Another One Bites the Dust

One goal of Dave Cutler, chief architect of Windows NT, was to make NT chip-independent. Towards this end, NT's designers included the hardware abstraction layer (HAL), a small, chip-specific portion of NT that lets it run on Intel, MIPS, Alpha, and PowerPC chips. Technically, the HAL lets software vendors easily port their applications to any chip that NT supports.

For a while, NT was a multi-chip operating system. Unfortunately, the business side of NT's chip independence never caught up with the technical side, and chip manufacturers began to rethink support for NT. First, MIPS dropped NT and now PowerPC, both manufacturers citing poor sales and lack of ISV support for NT on their systems.

I've talked about the MIPS developments, so let me focus on the PowerPC. IBM dropped NT from its PowerPC (RS/6000) systems to focus on AIX. Then, Motorola dropped NT support to focus on its MacOS-based units. Motorola claims it has shipped 50,000 MacOS units since November 1996, which is more than all its NT units to date.

I applaud the pursuit of new opportunities, but I believe NT on PowerPC would have been just as compelling as the existing MacOS and AIX business today. IBM and Motorola, you quit too soon.

PowerPC was just starting to get momentum on many fronts. On the hardware side, the PowerPC community was about to deliver systems that could triple-boot NT, MacOS, and AIX. This capability would have let IBM and Motorola leverage their effort developing the MacOS and AIX hardware by offering the added attraction of NT. On the software side, Motorola had already attracted many key NT ISVs to port to PowerPC. So why kill the progress? What happened to the Motorola that said it was going to take Intel head on? Was killing NT on the PowerPC a wise business decision, or did IBM and Motorola just wimp out?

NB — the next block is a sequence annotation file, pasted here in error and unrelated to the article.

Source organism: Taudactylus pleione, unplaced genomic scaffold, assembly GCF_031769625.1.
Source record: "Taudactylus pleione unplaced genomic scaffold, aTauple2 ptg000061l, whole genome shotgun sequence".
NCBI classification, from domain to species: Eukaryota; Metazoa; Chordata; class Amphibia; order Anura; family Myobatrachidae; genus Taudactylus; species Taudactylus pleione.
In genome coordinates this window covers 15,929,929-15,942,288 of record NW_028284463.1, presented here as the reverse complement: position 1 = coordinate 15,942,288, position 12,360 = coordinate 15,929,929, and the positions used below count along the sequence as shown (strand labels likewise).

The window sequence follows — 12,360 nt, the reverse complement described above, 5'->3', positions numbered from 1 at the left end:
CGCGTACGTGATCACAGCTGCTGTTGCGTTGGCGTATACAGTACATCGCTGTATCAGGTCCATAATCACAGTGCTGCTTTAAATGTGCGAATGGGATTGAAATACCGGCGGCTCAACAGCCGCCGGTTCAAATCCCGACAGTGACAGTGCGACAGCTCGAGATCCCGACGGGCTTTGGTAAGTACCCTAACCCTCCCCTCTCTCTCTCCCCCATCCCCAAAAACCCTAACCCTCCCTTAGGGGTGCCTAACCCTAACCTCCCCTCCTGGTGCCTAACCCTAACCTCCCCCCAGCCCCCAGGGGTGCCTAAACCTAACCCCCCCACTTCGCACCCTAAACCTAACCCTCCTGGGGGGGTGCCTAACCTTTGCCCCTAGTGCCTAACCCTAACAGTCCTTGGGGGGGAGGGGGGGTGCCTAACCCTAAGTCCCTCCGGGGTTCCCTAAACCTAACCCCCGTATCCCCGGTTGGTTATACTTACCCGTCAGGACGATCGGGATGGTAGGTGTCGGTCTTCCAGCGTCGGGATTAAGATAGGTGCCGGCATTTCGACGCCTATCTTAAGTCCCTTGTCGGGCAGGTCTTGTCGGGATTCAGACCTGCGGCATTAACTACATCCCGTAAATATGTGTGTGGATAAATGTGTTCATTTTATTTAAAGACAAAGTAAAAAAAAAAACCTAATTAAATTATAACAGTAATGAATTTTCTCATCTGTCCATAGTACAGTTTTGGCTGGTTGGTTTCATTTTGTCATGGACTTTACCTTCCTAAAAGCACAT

In the short term, Motorola and IBM will make more money selling MacOS and AIX systems. The PowerPC had a compelling message. What MacOS user wouldn't prefer to buy a system than could run MacOS and NT, if that ability didn't cost extra? So what happens a year or so from now when MacOS and AIX users want to migrate to NT? Motorola loses a customer. IBM can choose between selling these customers an Intel machine or losing a customer.

Microsoft Is Guilty
Is Microsoft an innocent bystander in all these developments? No way. For whatever reason, outside the NT group, Microsoft never understood Cutler's vision of a chip-independent OS. The NT development group plans to support the PowerPC in NT 5.0, but the other Microsoft divisions (Internet, Office, and development tools) rarely support non-Intel platforms. These groups just don't get NT. They're happy with their Wintel strategy. Do they really care whether Microsoft leaves its existing Alpha/NT customers in the dust? Actions speak louder than words.

The Future of PowerPC
Intel is a tough competitor. At this point, few vendors are willing to take on Intel. But plenty of opportunity is available outside the traditional Wintel market, in embedded systems. IBM is using the PowerPC as the basis of its Network Computers (NC) and Motorola is shipping embedded NT chips for use in a shop-floor control system.

Another reason why Motorola dropped NT was to focus PowerPC on the emerging Microsoft WinCE operating system market. Eight hardware manufacturers supported the first release of WinCE. That number is more than for any Personal Digital Assistant (PDA) operating system. Perhaps this operating system will be the ticket to Gates' "information at your fingertips." How about a system that boots instantly, runs on battery power, connects to the Internet, and runs your favorite Win32 applications—all for under $1000?

What Can You Do?
Digital's Alpha is the one chip keeping Cutler's vision alive. Now that its price is reduced, Alpha has a good chance of gaining share in the NT market. Don't you want to have the fastest chips available on NT? Here's what you can do: If you buy NT software, insist that it support Alpha. Even if you don't currently have Alpha-based machines, you may want them some day. You'll want to have your NT/Alpha software run at full speed. If you represent a large company and make Alpha support mandatory, a software vendor will add Alpha support just to get your business.

You vote with your dollars. Even if Microsoft isn't very concerned at the loss of an NT platform or two, it's in the user's best interest not to let another chip technology get away.

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